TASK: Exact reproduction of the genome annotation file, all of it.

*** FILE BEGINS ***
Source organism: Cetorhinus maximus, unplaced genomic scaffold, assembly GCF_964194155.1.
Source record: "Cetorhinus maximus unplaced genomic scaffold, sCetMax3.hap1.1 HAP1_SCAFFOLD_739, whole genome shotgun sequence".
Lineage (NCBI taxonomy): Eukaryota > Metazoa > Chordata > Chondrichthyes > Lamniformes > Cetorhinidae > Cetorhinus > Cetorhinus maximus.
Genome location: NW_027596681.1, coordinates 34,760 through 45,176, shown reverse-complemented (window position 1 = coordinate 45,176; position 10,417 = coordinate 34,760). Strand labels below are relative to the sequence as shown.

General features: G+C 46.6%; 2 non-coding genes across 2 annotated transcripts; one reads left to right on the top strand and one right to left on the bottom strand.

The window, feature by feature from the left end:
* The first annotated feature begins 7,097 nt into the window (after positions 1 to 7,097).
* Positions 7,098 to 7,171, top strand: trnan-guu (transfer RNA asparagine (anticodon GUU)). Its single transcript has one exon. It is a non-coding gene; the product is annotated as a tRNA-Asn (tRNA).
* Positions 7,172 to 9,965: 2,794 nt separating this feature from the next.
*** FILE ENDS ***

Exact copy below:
Source organism: Cetorhinus maximus, unplaced genomic scaffold, assembly GCF_964194155.1.
Source record: "Cetorhinus maximus unplaced genomic scaffold, sCetMax3.hap1.1 HAP1_SCAFFOLD_739, whole genome shotgun sequence".
Lineage (NCBI taxonomy): Eukaryota > Metazoa > Chordata > Chondrichthyes > Lamniformes > Cetorhinidae > Cetorhinus > Cetorhinus maximus.
Genome location: NW_027596681.1, coordinates 34,760 through 45,176, shown reverse-complemented (window position 1 = coordinate 45,176; position 10,417 = coordinate 34,760). Strand labels below are relative to the sequence as shown.

General features: G+C 46.6%; 2 non-coding genes across 2 annotated transcripts; one reads left to right on the top strand and one right to left on the bottom strand.

The window, feature by feature from the left end:
* The first annotated feature begins 7,097 nt into the window (after positions 1 to 7,097).
* Positions 7,098 to 7,171, top strand: trnan-guu (transfer RNA asparagine (anticodon GUU)). Its single transcript has one exon. It is a non-coding gene; the product is annotated as a tRNA-Asn (tRNA).
* Positions 7,172 to 9,965: 2,794 nt separating this feature from the next.